Paclitaxel has emerged as an important agent in the treatment of breast cancer. The efficacy and tolerability of this agent, as well as its lack of cross-resistance with anthracyclines, have led to its inclusion in combination treatments . Taxane- and anthracycline-containing regimens have been extensively used, and one prospective phase III clinical study reported a higher response rate and a longer overall survival for paclitaxel-doxorubicin compared to 5-fluorouracil, doxorubicin and cyclophosphamide . These results, however, have been challenged by other authors who did not demonstrate a survival advantage or higher toxicity for taxane-based therapy [4–8]. In view of these inconsistent results, attempts have been made to find schedules that are capable of increasing efficacy without worsening toxicity .
Gemcitabine has been shown to be effective and safe as a single agent and in combination regimens and, given its different mechanism of action and partial non cross-resistance with anthracyclines and taxanes, represents an ideal candidate for a three-drug regimen. Such a combination (gemcitabine, epirubicin and paclitaxel – GET) was recently tested in a clinical setting. After very promising results in a phase II study, with a 92% response rate , the GET regimen failed to demonstrate a higher efficacy than the FEC (5-fluorouracil, epirubicin and cyclophosphamide) combination in a multicenter randomized phase III trial. In addition to the lack of a significant advantage of GET over FEC in terms of response rate and time to progression, the GET arm showed higher toxicity .
We designed a clinical protocol based on a preclinical schedule that had produced the highest synergistic drug interaction in an attempt to improve the clinical efficacy obtained with empirically designed treatment, or at least to achieve similar results but with lower drug dosages and milder toxicity [8, 9].
In the present study, we demonstrated that the addition of gemcitabine to doxorubicin and paclitaxel produced clinical results using low doses of the three drugs, with consequently minimal non hematological toxicity. In particular, the lack of cardio- and neurotoxicity is an important advantage because it permits anthracycline and taxane re-treatment. Whilst it is also clear that gemcitabine significantly increased myelosuppression, this toxicity was manageable with primary or secondary G-CSF prophylaxis. It is important to stress that the toxic death in our population occurred before the first administration of gemcitabine, i.e., after one cycle of doxorubicin and paclitaxel given at lower doses than usual.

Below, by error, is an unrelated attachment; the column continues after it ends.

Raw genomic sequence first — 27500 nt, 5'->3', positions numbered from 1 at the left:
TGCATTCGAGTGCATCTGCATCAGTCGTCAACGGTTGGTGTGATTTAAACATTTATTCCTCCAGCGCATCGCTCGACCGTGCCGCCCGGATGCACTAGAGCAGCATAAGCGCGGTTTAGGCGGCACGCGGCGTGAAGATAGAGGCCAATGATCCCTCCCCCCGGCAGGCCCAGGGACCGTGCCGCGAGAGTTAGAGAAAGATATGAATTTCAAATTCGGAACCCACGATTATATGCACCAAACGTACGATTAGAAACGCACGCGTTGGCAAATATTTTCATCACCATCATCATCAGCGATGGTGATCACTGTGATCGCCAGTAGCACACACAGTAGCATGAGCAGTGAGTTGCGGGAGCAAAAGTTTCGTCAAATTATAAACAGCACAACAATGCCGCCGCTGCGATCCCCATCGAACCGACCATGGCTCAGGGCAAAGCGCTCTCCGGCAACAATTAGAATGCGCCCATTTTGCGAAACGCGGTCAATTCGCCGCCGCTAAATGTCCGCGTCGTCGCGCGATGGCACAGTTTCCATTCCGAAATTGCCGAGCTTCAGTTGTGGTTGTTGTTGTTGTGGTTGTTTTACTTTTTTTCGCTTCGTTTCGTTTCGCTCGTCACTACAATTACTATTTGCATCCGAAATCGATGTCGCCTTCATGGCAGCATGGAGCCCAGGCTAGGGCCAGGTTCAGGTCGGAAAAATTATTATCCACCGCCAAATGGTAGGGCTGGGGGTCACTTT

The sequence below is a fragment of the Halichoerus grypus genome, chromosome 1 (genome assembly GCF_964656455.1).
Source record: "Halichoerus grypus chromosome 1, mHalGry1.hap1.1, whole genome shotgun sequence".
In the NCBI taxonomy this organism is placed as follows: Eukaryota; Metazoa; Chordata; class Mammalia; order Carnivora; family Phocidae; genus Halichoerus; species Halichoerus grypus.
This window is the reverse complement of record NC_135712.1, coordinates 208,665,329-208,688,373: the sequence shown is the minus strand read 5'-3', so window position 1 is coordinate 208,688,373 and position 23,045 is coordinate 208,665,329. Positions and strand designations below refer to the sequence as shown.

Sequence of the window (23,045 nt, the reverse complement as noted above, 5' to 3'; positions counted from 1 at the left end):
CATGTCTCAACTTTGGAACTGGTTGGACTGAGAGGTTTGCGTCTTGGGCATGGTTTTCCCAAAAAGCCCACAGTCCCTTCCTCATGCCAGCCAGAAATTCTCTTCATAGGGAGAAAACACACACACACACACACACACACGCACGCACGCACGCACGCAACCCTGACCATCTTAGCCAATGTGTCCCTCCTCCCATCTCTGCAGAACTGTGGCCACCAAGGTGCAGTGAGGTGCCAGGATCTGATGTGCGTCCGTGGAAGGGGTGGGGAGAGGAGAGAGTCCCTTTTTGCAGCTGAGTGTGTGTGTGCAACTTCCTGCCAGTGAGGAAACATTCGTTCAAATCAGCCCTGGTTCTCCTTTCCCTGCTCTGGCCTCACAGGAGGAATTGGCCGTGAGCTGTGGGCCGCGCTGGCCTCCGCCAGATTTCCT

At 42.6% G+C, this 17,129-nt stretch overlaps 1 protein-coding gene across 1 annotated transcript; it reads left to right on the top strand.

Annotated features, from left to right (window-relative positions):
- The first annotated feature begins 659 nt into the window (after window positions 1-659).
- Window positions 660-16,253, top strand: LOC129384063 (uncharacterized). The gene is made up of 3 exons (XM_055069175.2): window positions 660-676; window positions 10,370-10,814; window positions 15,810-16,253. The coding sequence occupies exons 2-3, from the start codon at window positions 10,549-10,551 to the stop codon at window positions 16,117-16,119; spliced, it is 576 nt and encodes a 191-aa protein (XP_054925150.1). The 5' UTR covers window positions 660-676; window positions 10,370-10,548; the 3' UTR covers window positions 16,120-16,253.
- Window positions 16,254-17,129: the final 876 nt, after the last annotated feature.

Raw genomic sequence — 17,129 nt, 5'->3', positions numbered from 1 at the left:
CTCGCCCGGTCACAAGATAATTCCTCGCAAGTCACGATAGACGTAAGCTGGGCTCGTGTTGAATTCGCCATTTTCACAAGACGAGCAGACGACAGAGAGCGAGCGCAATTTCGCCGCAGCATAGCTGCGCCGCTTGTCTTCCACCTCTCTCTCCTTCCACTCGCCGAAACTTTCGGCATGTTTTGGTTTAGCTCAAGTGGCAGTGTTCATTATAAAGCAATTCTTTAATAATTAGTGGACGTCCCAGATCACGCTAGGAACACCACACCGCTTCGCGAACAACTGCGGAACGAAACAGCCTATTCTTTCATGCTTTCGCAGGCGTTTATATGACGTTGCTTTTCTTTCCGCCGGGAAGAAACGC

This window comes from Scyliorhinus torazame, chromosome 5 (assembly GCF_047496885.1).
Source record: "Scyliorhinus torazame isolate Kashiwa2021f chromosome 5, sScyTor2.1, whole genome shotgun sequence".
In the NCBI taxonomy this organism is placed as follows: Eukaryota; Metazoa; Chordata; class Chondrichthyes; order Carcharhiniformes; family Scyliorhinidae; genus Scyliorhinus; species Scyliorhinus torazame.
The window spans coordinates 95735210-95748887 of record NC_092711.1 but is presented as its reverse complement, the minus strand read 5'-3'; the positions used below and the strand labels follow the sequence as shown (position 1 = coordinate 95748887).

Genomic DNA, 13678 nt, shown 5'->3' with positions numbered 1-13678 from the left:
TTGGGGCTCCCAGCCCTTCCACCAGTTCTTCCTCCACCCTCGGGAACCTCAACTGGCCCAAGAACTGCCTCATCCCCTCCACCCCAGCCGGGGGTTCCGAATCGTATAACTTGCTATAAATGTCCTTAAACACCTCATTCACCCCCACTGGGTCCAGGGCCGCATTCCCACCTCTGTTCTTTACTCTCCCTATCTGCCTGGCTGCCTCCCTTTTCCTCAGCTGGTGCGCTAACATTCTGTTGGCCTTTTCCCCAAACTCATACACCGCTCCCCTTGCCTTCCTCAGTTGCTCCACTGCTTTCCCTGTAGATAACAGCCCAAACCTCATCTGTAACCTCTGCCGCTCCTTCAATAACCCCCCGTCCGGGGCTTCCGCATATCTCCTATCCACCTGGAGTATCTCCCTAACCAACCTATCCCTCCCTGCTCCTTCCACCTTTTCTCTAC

Activity data appear comparable with those reported in the previously mentioned phase III randomized trials of anthracycline-paclitaxel based chemotherapy in metastatic breast cancer. In these trials [3–9], response rates ranged from 46% to 68% and median time to progression varied from 6 to 9.8 months. The experimentally designed GAT regimen showed a fairly similar efficacy profile in terms of response rate and time to progression, and results were particularly interesting for the small group of stage IIIB patients, who all responded to treatment and the majority of whom were operable.
Difficulties in translating in vitro results into clinical practice are inevitable. In our preclinical study , the synergistic sequence of doxorubicin → paclitaxel → gemcitabine was defined in two cancer cell lines, BRC-230 and MCF7, characterized by a 100% growth fraction and a doubling time of around 30 hours. The cell kinetics of human breast cancer are considerably different in that the growth fraction is remarkably low and it takes several days for the cell population to double. Moreover, we know that in clinical practice delays may occur in drug administration due to toxicity, patient compliance, or logistic problems, and these timing violations can affect clinical outcome. These and other important issues about translational research remain unsolved and must be addressed in clinical research.